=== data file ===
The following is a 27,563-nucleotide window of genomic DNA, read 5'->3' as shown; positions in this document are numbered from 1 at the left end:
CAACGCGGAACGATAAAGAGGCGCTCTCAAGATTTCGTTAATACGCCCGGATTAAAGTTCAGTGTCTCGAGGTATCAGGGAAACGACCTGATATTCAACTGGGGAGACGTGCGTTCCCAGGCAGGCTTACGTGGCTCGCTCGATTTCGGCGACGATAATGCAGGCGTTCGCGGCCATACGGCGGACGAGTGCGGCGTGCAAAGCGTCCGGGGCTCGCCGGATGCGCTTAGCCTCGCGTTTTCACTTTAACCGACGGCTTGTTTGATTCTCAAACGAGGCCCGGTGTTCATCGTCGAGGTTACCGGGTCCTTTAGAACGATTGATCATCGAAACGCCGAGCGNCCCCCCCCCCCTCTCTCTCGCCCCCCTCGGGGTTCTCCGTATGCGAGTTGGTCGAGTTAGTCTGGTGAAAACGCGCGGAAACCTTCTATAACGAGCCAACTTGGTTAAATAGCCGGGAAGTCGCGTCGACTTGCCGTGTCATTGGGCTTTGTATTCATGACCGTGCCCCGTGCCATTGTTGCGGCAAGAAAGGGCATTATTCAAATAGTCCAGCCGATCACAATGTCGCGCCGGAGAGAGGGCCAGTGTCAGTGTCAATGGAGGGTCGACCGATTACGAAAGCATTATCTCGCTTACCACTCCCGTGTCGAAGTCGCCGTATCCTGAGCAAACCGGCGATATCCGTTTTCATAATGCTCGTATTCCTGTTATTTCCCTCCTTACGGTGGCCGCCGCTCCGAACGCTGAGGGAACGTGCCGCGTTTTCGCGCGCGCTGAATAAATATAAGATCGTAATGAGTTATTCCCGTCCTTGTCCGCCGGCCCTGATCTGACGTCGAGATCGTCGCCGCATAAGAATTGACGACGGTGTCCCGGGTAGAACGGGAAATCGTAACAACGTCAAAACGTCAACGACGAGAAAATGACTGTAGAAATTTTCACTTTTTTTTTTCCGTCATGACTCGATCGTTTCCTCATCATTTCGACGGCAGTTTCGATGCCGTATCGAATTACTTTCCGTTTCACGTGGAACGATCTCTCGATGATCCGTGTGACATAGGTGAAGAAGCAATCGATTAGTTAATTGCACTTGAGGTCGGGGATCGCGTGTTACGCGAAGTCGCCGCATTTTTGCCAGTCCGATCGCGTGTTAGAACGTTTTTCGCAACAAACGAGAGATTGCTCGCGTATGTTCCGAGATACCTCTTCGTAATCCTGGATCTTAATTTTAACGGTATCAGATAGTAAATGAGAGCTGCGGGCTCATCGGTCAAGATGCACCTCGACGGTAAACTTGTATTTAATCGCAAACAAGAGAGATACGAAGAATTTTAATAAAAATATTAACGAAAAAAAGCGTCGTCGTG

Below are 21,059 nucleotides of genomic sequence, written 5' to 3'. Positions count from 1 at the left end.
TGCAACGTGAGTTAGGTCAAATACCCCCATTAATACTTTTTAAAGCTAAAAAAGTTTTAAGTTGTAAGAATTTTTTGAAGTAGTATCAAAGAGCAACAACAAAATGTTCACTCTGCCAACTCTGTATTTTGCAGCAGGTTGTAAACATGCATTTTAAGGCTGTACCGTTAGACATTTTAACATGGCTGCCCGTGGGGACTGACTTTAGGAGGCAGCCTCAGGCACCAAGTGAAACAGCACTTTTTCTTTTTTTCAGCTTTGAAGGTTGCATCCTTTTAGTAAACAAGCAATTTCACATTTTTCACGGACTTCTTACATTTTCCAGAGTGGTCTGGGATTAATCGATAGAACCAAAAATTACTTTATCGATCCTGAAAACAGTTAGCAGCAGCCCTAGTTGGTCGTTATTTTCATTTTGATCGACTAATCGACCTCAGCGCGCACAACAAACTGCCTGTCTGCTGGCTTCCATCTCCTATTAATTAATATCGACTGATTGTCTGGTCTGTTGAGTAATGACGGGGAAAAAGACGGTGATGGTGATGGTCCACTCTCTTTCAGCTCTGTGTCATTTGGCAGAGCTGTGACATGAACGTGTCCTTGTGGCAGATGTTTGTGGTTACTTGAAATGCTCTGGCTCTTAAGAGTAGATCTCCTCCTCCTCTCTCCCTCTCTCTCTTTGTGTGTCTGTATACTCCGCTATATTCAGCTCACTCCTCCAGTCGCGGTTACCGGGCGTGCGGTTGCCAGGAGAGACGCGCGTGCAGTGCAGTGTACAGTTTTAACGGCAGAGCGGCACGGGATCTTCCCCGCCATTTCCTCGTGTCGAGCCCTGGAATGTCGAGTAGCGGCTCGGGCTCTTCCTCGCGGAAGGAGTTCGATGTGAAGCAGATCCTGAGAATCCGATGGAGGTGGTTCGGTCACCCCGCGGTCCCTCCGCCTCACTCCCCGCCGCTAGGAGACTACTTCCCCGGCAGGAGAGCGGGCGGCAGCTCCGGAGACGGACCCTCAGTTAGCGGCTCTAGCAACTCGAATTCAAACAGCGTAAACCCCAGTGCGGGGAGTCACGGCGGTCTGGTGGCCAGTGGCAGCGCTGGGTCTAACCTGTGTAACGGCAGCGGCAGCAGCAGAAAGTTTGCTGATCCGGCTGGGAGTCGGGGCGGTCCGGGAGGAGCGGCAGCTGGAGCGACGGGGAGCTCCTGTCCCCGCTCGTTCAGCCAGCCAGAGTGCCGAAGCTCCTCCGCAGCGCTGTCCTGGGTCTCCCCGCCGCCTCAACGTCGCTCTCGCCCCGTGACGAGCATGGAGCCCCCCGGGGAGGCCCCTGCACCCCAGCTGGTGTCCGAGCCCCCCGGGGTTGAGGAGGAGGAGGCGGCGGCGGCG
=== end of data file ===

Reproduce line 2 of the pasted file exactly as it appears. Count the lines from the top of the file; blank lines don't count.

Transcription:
CAACGCGGAACGATAAAGAGGCGCTCTCAAGATTTCGTTAATACGCCCGGATTAAAGTTCAGTGTCTCGAGGTATCAGGGAAACGACCTGATATTCAACTGGGGAGACGTGCGTTCCCAGGCAGGCTTACGTGGCTCGCTCGATTTCGGCGACGATAATGCAGGCGTTCGCGGCCATACGGCGGACGAGTGCGGCGTGCAAAGCGTCCGGGGCTCGCCGGATGCGCTTAGCCTCGCGTTTTCACTTTAACCGACGGCTTGTTTGATTCTCAAACGAGGCCCGGTGTTCATCGTCGAGGTTACCGGGTCCTTTAGAACGATTGATCATCGAAACGCCGAGCGNCCCCCCCCCCCTCTCTCTCGCCCCCCTCGGGGTTCTCCGTATGCGAGTTGGTCGAGTTAGTCTGGTGAAAACGCGCGGAAACCTTCTATAACGAGCCAACTTGGTTAAATAGCCGGGAAGTCGCGTCGACTTGCCGTGTCATTGGGCTTTGTATTCATGACCGTGCCCCGTGCCATTGTTGCGGCAAGAAAGGGCATTATTCAAATAGTCCAGCCGATCACAATGTCGCGCCGGAGAGAGGGCCAGTGTCAGTGTCAATGGAGGGTCGACCGATTACGAAAGCATTATCTCGCTTACCACTCCCGTGTCGAAGTCGCCGTATCCTGAGCAAACCGGCGATATCCGTTTTCATAATGCTCGTATTCCTGTTATTTCCCTCCTTACGGTGGCCGCCGCTCCGAACGCTGAGGGAACGTGCCGCGTTTTCGCGCGCGCTGAATAAATATAAGATCGTAATGAGTTATTCCCGTCCTTGTCCGCCGGCCCTGATCTGACGTCGAGATCGTCGCCGCATAAGAATTGACGACGGTGTCCCGGGTAGAACGGGAAATCGTAACAACGTCAAAACGTCAACGACGAGAAAATGACTGTAGAAATTTTCACTTTTTTTTTTCCGTCATGACTCGATCGTTTCCTCATCATTTCGACGGCAGTTTCGATGCCGTATCGAATTACTTTCCGTTTCACGTGGAACGATCTCTCGATGATCCGTGTGACATAGGTGAAGAAGCAATCGATTAGTTAATTGCACTTGAGGTCGGGGATCGCGTGTTACGCGAAGTCGCCGCATTTTTGCCAGTCCGATCGCGTGTTAGAACGTTTTTCGCAACAAACGAGAGATTGCTCGCGTATGTTCCGAGATACCTCTTCGTAATCCTGGATCTTAATTTTAACGGTATCAGATAGTAAATGAGAGCTGCGGGCTCATCGGTCAAGATGCACCTCGACGGTAAACTTGTATTTAATCGCAAACAAGAGAGATACGAAGAATTTTAATAAAAATATTAACGAAAAAAAGCGTCGTCGTG